Chirped Pulse Amplification (CPA) is an optics technique for producing short laser pulses at intensities which are high enough that the gain medium would destroy itself through nonlinear phenomena like self-focusing and laser filamentation if it tried to amplify the pulse directly, by sandwiching the amplifier between a pulse stretcher and a compressor. In essence, you start with a short, coherent pulse that you want to amplify, and you run it through a pair of matched optical gratings which will stretch it from a few femtoseconds to maybe hundreds of picoseconds, and then you amplify that at a safe intensity. When you're done, you put that through an inverted pair of gratings, which will shorten the pulse into a single blast of energy.
It is common folklore in optics that the technique was originally developed for amplification of radar signals somewhere in the early reaches of electronics history, and it sort of makes sense that if you have a fragile vacuum-tube amplifier or something, you can swap out the optical diffraction gratings for appropriately dispersive microwave waveguides, or whatever they used in the sixties, and it would do wonders to protect sensitive electronics from frying.
As it turns out, however, the radar technique is not quite the same, apparently because the peak-power restrictions hold all the way to the antenna. What they do is something rather clever: they stretch the pulse using a dispersive delay line and then they amplify it, and they send it off uncompressed to interact with whatever planes or ships or aliens are out there. The echo will return at a much lower intensity, but crucially it will retain the original chirp, which means that you can still compress it, without running the risk of having unreasonable powers in your wires or your antennas.
Source: Phased-array radars. E. Brookner. Scientific American 252, Feb. 1985, pp. 94-102..
This is a beautiful technique, and at heart it depends only on the linearity of the interaction between the radar pulse and whatever it's reflecting off, and the fact that these reflections will preserve the phase of the pulse. As such, it should be perfectly possible to apply it to a fair number of optical setups. This might be somewhat hard to apply in ultrafast physics, since we tend to be interested in nonlinear phenomena, from the perturbative to the extreme, but even then a nonlinear interaction is likely to retain a coherent trace of the chirp which could then be compressed into something useful.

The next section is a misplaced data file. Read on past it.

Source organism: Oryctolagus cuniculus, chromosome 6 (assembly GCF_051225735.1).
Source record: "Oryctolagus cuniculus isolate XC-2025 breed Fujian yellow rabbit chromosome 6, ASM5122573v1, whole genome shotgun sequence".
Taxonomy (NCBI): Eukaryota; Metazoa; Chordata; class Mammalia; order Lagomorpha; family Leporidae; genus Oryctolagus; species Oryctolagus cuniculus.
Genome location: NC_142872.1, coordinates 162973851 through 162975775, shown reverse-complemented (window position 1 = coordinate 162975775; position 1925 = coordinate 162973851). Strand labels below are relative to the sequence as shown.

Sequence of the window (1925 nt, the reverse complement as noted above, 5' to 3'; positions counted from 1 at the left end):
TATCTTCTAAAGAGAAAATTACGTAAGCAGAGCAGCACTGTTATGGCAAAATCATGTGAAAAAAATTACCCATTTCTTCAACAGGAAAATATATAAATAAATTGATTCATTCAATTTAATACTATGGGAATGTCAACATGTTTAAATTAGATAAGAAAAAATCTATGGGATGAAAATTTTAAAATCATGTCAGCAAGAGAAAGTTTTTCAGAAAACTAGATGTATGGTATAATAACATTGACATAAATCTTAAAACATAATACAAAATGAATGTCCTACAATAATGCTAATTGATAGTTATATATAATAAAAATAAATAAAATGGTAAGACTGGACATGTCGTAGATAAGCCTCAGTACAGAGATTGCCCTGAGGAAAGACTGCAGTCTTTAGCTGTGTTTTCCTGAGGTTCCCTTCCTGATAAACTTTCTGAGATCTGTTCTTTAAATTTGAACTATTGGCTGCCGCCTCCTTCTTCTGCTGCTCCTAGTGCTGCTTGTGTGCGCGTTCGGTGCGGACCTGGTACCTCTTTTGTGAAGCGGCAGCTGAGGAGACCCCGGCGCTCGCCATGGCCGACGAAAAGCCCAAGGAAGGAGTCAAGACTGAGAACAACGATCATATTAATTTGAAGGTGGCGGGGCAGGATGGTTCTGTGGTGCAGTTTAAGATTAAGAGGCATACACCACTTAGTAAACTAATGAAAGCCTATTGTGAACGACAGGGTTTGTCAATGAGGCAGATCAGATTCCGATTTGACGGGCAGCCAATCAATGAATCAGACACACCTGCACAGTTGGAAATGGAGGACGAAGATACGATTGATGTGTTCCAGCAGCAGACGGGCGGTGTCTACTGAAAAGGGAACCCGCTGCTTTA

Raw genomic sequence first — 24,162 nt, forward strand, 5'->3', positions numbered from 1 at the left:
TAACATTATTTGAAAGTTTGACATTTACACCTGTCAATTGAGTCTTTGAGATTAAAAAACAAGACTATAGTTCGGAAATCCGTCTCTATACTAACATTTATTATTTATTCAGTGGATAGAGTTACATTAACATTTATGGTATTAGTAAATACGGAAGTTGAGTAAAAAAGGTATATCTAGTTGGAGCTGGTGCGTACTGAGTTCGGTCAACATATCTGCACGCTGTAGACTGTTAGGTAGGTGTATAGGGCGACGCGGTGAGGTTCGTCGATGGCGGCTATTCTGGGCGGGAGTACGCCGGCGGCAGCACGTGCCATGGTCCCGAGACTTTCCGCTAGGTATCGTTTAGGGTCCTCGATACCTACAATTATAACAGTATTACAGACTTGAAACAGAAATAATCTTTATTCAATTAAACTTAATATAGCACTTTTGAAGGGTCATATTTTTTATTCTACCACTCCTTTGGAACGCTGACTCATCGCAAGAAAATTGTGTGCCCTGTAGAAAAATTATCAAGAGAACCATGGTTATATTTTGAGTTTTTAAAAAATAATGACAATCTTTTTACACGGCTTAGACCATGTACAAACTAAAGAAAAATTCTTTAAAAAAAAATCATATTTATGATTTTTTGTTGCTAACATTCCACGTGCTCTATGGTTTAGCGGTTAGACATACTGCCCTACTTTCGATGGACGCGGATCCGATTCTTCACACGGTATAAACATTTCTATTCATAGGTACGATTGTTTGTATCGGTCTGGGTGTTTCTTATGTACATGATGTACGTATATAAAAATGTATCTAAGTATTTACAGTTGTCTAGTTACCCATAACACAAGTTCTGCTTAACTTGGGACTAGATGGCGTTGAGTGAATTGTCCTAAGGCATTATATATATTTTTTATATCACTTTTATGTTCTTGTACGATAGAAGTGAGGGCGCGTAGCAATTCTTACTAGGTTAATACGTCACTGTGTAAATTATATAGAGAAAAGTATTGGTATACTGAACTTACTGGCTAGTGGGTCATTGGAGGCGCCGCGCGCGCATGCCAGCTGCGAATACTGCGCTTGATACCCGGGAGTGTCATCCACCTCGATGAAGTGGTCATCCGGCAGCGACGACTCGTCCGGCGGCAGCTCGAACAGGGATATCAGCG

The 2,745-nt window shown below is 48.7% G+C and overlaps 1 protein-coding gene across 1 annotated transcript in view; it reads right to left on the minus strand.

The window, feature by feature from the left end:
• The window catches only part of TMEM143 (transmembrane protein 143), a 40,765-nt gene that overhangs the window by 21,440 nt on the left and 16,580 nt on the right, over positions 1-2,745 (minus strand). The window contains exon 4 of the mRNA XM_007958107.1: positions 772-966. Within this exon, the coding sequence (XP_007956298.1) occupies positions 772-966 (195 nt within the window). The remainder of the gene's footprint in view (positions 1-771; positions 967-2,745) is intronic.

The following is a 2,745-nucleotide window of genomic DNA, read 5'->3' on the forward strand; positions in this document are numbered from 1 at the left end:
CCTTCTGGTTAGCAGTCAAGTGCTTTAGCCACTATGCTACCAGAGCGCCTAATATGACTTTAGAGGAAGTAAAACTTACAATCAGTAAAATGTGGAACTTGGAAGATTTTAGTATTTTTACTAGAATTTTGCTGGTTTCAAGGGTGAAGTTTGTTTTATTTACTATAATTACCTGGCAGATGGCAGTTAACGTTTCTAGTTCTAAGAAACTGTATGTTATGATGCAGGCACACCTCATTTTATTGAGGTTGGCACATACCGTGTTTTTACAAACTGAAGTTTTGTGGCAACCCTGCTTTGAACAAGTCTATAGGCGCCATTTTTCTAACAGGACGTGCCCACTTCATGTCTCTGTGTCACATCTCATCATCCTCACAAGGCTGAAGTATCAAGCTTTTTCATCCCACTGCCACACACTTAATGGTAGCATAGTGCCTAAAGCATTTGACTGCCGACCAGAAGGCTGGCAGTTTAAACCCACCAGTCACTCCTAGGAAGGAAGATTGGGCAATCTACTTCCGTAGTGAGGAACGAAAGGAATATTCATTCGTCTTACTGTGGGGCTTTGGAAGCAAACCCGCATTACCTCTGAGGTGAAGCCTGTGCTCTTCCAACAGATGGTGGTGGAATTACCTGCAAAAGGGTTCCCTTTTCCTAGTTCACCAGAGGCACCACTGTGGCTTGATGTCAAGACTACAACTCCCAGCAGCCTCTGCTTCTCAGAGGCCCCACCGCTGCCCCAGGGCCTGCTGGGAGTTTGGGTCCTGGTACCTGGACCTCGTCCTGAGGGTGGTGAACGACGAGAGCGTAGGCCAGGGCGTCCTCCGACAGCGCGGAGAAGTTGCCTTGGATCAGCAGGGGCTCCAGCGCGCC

So: is this a useful technique that can be applied using optical pulses instead of microwaves? If so, I am looking for answers that describe in some detail one or a few broad classes of experiments that use this technique. (More specifically, I am looking for experiments that probe a sample with a chirped pulse, and then collect optical output and re-compress it for analysis.) To be clear, I am not looking for an exhaustive catalogue of such applications, and I would rather have a few clear examples of where and how it is useful than a long list of applications.
I should also emphasize that I do not expect there to be many applications out there if this is indeed a thing. Pulse compression is a very challenging technique, and doing it to something that has interacted with a sample sounds much, much harder. If it turns out that there are many applications out there, then I'd be more interested in learning why it's not that hard after all than in whatever context I'm not thinking of.
Alternatively, it is quite possible that there are in fact no real applications of the stretch-amplify-interact-compress order of events. If that's the case then it is still a remarkable thing, because CPA has sparked an enormous industry, and it powers lasers from the tabletop to the facility scale, and it has proved to be flexible and extensible to, say, optical parametric (CP) amplification. Similarly, the analogy game has proved to be very useful throughout physics, such as in lifting concepts from NMR like spin echoes for use in quantum information schemes, and it would be rather surprising is this idea simply cannot be applied at all for some fundamental reason. If indeed there is such a fundamental reason, then I'm looking for answers that explain why this technique cannot be translated to the optical domain.
This post imported from StackExchange Physics at 2015-11-13 12:45 (UTC), posted by SE-user Emilio Pisanty